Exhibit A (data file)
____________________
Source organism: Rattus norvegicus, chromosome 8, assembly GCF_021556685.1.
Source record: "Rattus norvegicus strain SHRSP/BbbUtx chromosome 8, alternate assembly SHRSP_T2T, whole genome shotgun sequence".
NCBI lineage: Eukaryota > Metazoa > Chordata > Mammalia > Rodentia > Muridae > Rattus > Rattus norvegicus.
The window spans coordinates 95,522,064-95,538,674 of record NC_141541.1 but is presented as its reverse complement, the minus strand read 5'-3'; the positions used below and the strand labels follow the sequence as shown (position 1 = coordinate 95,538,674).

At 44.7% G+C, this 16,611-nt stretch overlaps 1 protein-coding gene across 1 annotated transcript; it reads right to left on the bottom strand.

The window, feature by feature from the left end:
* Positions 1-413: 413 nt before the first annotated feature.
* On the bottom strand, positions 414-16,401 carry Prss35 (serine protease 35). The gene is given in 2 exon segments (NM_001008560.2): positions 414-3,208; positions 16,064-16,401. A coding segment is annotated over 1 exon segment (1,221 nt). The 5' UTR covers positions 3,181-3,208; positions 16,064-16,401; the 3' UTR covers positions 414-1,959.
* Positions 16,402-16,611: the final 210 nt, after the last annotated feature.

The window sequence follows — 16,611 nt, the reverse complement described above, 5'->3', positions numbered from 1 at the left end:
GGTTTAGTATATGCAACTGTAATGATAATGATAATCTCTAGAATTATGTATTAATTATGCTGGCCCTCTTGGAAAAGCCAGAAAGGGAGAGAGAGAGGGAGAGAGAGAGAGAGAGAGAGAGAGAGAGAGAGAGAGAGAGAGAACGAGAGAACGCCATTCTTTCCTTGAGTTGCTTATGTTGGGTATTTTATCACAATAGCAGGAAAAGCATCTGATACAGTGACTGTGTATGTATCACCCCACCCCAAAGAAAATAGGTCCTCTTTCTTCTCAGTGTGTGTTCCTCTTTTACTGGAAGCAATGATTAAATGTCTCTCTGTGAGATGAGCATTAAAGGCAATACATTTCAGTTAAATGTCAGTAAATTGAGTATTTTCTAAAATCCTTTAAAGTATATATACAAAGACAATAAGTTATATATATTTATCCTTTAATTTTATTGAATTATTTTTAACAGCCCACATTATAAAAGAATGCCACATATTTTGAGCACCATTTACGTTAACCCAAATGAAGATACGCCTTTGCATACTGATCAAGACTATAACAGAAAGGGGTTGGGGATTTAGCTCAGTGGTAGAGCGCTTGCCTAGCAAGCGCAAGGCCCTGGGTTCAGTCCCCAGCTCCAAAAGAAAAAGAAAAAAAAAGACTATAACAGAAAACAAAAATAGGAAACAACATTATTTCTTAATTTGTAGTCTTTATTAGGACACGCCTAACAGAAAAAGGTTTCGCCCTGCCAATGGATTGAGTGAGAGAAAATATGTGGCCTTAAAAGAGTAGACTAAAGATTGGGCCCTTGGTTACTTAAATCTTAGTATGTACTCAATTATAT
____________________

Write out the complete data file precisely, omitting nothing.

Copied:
Source organism: Rattus norvegicus, chromosome 8, assembly GCF_021556685.1.
Source record: "Rattus norvegicus strain SHRSP/BbbUtx chromosome 8, alternate assembly SHRSP_T2T, whole genome shotgun sequence".
NCBI lineage: Eukaryota > Metazoa > Chordata > Mammalia > Rodentia > Muridae > Rattus > Rattus norvegicus.
The window spans coordinates 95,522,064-95,538,674 of record NC_141541.1 but is presented as its reverse complement, the minus strand read 5'-3'; the positions used below and the strand labels follow the sequence as shown (position 1 = coordinate 95,538,674).

At 44.7% G+C, this 16,611-nt stretch overlaps 1 protein-coding gene across 1 annotated transcript; it reads right to left on the bottom strand.

The window, feature by feature from the left end:
* Positions 1-413: 413 nt before the first annotated feature.
* On the bottom strand, positions 414-16,401 carry Prss35 (serine protease 35). The gene is given in 2 exon segments (NM_001008560.2): positions 414-3,208; positions 16,064-16,401. A coding segment is annotated over 1 exon segment (1,221 nt). The 5' UTR covers positions 3,181-3,208; positions 16,064-16,401; the 3' UTR covers positions 414-1,959.
* Positions 16,402-16,611: the final 210 nt, after the last annotated feature.

The window sequence follows — 16,611 nt, the reverse complement described above, 5'->3', positions numbered from 1 at the left end:
GGTTTAGTATATGCAACTGTAATGATAATGATAATCTCTAGAATTATGTATTAATTATGCTGGCCCTCTTGGAAAAGCCAGAAAGGGAGAGAGAGAGGGAGAGAGAGAGAGAGAGAGAGAGAGAGAGAGAGAGAGAGAGAGAACGAGAGAACGCCATTCTTTCCTTGAGTTGCTTATGTTGGGTATTTTATCACAATAGCAGGAAAAGCATCTGATACAGTGACTGTGTATGTATCACCCCACCCCAAAGAAAATAGGTCCTCTTTCTTCTCAGTGTGTGTTCCTCTTTTACTGGAAGCAATGATTAAATGTCTCTCTGTGAGATGAGCATTAAAGGCAATACATTTCAGTTAAATGTCAGTAAATTGAGTATTTTCTAAAATCCTTTAAAGTATATATACAAAGACAATAAGTTATATATATTTATCCTTTAATTTTATTGAATTATTTTTAACAGCCCACATTATAAAAGAATGCCACATATTTTGAGCACCATTTACGTTAACCCAAATGAAGATACGCCTTTGCATACTGATCAAGACTATAACAGAAAGGGGTTGGGGATTTAGCTCAGTGGTAGAGCGCTTGCCTAGCAAGCGCAAGGCCCTGGGTTCAGTCCCCAGCTCCAAAAGAAAAAGAAAAAAAAAGACTATAACAGAAAACAAAAATAGGAAACAACATTATTTCTTAATTTGTAGTCTTTATTAGGACACGCCTAACAGAAAAAGGTTTCGCCCTGCCAATGGATTGAGTGAGAGAAAATATGTGGCCTTAAAAGAGTAGACTAAAGATTGGGCCCTTGGTTACTTAAATCTTAGTATGTACTCAATTATAT